Shave and a haircut, two bitcoins

First off, I will admit that there is a lot that I don’t get about Bitcoin. But I do at least vaguely understand that it’s a virtual currency that doesn’t have anything to do with any government issued specie, and it’s multi-national, or non-national, or non-denominational, or whatever. If you’re using bitcoins to buy something with, you purchase them in whatever currency you want, and stop worrying about exchange rates and multi-currency handling fees.

At least that’s how I think it works.

Anyway, since it’s money, honey, it was just a matter of time before someone started scamming with it.

That someone was Trendon T. Shavers, who:

… raised at least 700,000 Bitcoin starting no later than September 2011 through his firm Bitcoin Savings and Trust and improperly used currency from new investors to cover investor withdrawals, the SEC said in a complaint filed today in federal court in Texas. (Source: Bloomberg.)

First off, is it really possible that there’s someone whose real name is Trendon T. Shavers?


As in – according to that unimpeachable, peach of a source, Urban Dictionary, is:

A update to the word "trendy" so you don't have to sound like your dad.

As in:

Your shoes are fabulous, they're SO trendon.
I really like your haircut, its really trendon

Or, your name is so trendon. Not!

Then there’s Shavers, which brings to mind the charmingly old-fashioned Little Shaver. Or the 1950’s college basketball scandal Point Shavers. Trendon T. clearly conjures up more of the latter than the former.

There’s also “shave and and a hair cut, two bits” which can so easily be transmogrified to “shaver and a hair cut (to the investors), two bitcoins.” At least it can be thus transmogrified when I get my hands on it.

Not that Trendon T. Shavers was quite good enough. According to the SEC complaint, Trendon T.’s Internet handle was pirateat40. Not to mention that the bank was formerly known as First Pirate Savings & Trust.

Good rule to observe: never do financial business with someone or something named “pirate.”

Anyway, while we can make up names for ourselves (like pirateat40), we can’t help the names our parents choose to gift us with. (Just ask the Winklevoss twins, who, as it happens are Bitcoin investors – although not through the Trendon T. Shavers Ponzi scheme.)

Shavers falsely promised investors as much as 7 percent interest weekly on purported trades, including selling the online currency to individuals who wished to buy it “off the radar,” quickly or in large quantities, the SEC said. Shavers also misappropriated investors’ funds for his personal use, according to the complaint.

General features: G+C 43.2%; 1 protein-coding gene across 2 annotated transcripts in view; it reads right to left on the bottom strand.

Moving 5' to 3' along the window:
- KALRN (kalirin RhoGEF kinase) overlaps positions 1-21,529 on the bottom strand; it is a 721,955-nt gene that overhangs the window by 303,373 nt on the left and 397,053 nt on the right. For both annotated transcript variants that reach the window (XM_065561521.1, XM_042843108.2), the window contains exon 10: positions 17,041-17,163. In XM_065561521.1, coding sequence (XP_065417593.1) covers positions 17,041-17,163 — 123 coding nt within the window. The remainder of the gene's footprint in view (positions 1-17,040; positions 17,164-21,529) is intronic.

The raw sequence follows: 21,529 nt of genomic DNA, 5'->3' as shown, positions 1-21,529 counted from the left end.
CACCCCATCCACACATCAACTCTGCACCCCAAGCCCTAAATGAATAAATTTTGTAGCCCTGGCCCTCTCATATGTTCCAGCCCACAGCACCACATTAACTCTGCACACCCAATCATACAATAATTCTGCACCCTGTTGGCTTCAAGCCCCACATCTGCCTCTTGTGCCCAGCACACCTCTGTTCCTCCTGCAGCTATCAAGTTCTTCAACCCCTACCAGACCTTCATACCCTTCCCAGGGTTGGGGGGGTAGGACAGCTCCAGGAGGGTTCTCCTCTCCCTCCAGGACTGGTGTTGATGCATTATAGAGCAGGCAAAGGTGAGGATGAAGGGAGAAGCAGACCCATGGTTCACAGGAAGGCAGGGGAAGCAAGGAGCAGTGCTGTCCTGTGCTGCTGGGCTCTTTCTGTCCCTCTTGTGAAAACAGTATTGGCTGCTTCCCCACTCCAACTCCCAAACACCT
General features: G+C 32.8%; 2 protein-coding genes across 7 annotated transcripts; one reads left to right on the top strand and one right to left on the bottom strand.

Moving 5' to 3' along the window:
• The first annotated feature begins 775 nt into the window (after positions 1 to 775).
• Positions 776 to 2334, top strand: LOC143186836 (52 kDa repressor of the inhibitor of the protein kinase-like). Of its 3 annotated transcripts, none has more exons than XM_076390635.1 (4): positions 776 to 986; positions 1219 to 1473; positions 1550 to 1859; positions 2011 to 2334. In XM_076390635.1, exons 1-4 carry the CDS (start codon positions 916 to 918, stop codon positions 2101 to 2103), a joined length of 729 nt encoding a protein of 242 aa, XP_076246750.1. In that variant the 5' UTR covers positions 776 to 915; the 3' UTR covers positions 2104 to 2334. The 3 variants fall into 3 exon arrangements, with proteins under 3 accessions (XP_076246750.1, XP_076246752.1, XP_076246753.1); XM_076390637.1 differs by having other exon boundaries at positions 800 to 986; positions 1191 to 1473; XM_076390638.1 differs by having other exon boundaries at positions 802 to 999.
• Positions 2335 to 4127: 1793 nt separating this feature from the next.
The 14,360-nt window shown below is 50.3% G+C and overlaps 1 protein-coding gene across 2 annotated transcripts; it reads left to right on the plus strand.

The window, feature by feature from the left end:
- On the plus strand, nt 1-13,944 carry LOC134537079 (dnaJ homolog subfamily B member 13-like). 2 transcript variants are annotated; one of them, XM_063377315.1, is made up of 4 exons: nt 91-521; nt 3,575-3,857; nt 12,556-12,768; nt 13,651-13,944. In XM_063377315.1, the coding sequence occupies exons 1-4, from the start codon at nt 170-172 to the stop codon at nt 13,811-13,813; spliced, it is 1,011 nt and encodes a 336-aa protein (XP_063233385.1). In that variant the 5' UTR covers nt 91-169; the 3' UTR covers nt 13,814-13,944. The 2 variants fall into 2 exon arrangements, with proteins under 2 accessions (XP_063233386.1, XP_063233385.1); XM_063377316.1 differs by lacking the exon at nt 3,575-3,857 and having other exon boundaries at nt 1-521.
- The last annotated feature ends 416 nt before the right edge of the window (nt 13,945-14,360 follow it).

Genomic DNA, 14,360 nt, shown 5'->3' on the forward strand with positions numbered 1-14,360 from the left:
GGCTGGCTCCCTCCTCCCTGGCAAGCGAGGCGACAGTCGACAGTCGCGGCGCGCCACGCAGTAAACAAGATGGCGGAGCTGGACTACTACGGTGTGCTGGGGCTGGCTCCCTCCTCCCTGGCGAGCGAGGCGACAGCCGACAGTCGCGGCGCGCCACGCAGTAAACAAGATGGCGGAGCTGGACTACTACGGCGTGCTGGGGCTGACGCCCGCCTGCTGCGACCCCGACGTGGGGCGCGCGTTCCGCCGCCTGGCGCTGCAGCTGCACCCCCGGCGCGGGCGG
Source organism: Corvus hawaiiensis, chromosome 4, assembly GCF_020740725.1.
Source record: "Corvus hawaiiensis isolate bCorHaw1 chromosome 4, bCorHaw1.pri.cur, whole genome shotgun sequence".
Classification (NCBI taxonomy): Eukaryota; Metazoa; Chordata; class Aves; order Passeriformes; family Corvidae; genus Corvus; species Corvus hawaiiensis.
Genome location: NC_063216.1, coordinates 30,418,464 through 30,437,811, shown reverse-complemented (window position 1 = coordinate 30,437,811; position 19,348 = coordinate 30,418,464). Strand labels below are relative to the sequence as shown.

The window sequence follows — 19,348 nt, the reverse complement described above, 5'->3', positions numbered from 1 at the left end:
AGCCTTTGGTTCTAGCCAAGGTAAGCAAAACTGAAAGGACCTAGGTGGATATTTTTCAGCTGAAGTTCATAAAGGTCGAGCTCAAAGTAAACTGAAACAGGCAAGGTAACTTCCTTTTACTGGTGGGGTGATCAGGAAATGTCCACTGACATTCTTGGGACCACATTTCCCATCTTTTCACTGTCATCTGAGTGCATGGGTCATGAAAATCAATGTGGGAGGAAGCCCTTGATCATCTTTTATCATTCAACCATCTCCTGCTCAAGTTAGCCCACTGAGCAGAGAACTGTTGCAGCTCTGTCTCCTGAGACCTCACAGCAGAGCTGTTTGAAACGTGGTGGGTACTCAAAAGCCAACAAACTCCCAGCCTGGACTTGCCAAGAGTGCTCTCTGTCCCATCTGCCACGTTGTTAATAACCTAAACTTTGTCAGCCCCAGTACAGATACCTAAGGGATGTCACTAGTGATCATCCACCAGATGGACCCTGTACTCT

Part of me wants to say you don’t get what you don’t pay for. And that the credulous schnooks who think they’re going to get 7 percent interest weekly almost but not quite deserve what they get. After all, that interest rate may have been achievable in, say, Weimar Germany in the twenties, when you could do even better – maybe even get 7 percent by the minute, if not by the second. But, let’s face it, 7 percent annually would be excellent these days. So, while the fact that someone’s a fool – and a greedy one at that – doesn’t justify the Ponzi scheme, it’s still stunning that there are people out there just ripe to be scammed.

But, darned the luck for Trendon T. Shavers:

“Fraudsters are not beyond the reach of the SEC just because they use Bitcoin or another virtual currency to mislead investors and violate the federal securities laws,” Andrew Calamari, director of the SEC’s New York office, said in a statement. “Shavers preyed on investors in an online forum by claiming his investments carried no risk and huge profits for them while his true intentions were rooted in nothing.”

Speaking of great names: Andrew Calamari! Which I think is Italian for Sponge Bob’s friend Squidward. An altogether excellent last name – even better than my mother’s, which was Wolf. (As in “who’s afraid of the big, bad”.

Meanwhile, before he set up Bitcoin Savings and [Who Do You] Trust, Trendon T. Shavers had a company called Business Cognition: